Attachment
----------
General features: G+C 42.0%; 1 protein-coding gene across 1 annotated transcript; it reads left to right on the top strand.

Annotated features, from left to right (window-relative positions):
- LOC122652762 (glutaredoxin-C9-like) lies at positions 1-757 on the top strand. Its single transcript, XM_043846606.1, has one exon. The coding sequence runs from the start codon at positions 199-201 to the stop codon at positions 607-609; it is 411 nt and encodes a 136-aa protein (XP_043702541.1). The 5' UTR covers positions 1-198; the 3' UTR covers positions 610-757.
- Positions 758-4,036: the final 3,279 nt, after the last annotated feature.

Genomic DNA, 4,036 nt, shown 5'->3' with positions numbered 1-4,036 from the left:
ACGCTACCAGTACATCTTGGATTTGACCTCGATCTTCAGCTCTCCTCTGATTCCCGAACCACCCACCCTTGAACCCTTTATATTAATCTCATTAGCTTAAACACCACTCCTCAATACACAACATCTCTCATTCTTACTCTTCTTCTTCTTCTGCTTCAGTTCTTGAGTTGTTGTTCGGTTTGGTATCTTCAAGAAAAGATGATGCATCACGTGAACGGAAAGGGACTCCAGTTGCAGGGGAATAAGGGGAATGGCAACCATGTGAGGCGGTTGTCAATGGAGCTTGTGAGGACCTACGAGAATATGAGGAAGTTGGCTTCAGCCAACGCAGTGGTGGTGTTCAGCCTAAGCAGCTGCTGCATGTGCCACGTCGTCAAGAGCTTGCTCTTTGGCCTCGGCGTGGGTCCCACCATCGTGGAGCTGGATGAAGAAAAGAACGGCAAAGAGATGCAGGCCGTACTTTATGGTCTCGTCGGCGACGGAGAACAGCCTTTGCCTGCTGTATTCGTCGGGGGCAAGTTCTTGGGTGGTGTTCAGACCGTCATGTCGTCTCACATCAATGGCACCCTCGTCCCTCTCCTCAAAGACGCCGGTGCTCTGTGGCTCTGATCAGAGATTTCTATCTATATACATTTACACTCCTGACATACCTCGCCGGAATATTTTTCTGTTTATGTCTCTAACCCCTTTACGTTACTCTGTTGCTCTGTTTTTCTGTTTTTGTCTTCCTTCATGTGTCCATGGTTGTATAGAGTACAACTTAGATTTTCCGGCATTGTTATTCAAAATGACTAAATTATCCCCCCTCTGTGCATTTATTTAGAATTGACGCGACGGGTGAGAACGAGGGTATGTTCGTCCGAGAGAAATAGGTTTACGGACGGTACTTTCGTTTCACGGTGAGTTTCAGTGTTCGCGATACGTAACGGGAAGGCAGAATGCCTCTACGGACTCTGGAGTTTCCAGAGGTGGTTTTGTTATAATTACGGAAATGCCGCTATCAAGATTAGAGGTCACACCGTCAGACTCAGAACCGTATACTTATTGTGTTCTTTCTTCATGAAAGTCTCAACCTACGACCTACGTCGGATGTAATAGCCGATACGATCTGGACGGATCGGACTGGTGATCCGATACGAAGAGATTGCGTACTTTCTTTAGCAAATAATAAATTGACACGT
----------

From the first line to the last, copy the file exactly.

General features: G+C 42.0%; 1 protein-coding gene across 1 annotated transcript; it reads left to right on the top strand.

Annotated features, from left to right (window-relative positions):
- LOC122652762 (glutaredoxin-C9-like) lies at positions 1-757 on the top strand. Its single transcript, XM_043846606.1, has one exon. The coding sequence runs from the start codon at positions 199-201 to the stop codon at positions 607-609; it is 411 nt and encodes a 136-aa protein (XP_043702541.1). The 5' UTR covers positions 1-198; the 3' UTR covers positions 610-757.
- Positions 758-4,036: the final 3,279 nt, after the last annotated feature.

Genomic DNA, 4,036 nt, shown 5'->3' with positions numbered 1-4,036 from the left:
ACGCTACCAGTACATCTTGGATTTGACCTCGATCTTCAGCTCTCCTCTGATTCCCGAACCACCCACCCTTGAACCCTTTATATTAATCTCATTAGCTTAAACACCACTCCTCAATACACAACATCTCTCATTCTTACTCTTCTTCTTCTTCTGCTTCAGTTCTTGAGTTGTTGTTCGGTTTGGTATCTTCAAGAAAAGATGATGCATCACGTGAACGGAAAGGGACTCCAGTTGCAGGGGAATAAGGGGAATGGCAACCATGTGAGGCGGTTGTCAATGGAGCTTGTGAGGACCTACGAGAATATGAGGAAGTTGGCTTCAGCCAACGCAGTGGTGGTGTTCAGCCTAAGCAGCTGCTGCATGTGCCACGTCGTCAAGAGCTTGCTCTTTGGCCTCGGCGTGGGTCCCACCATCGTGGAGCTGGATGAAGAAAAGAACGGCAAAGAGATGCAGGCCGTACTTTATGGTCTCGTCGGCGACGGAGAACAGCCTTTGCCTGCTGTATTCGTCGGGGGCAAGTTCTTGGGTGGTGTTCAGACCGTCATGTCGTCTCACATCAATGGCACCCTCGTCCCTCTCCTCAAAGACGCCGGTGCTCTGTGGCTCTGATCAGAGATTTCTATCTATATACATTTACACTCCTGACATACCTCGCCGGAATATTTTTCTGTTTATGTCTCTAACCCCTTTACGTTACTCTGTTGCTCTGTTTTTCTGTTTTTGTCTTCCTTCATGTGTCCATGGTTGTATAGAGTACAACTTAGATTTTCCGGCATTGTTATTCAAAATGACTAAATTATCCCCCCTCTGTGCATTTATTTAGAATTGACGCGACGGGTGAGAACGAGGGTATGTTCGTCCGAGAGAAATAGGTTTACGGACGGTACTTTCGTTTCACGGTGAGTTTCAGTGTTCGCGATACGTAACGGGAAGGCAGAATGCCTCTACGGACTCTGGAGTTTCCAGAGGTGGTTTTGTTATAATTACGGAAATGCCGCTATCAAGATTAGAGGTCACACCGTCAGACTCAGAACCGTATACTTATTGTGTTCTTTCTTCATGAAAGTCTCAACCTACGACCTACGTCGGATGTAATAGCCGATACGATCTGGACGGATCGGACTGGTGATCCGATACGAAGAGATTGCGTACTTTCTTTAGCAAATAATAAATTGACACGT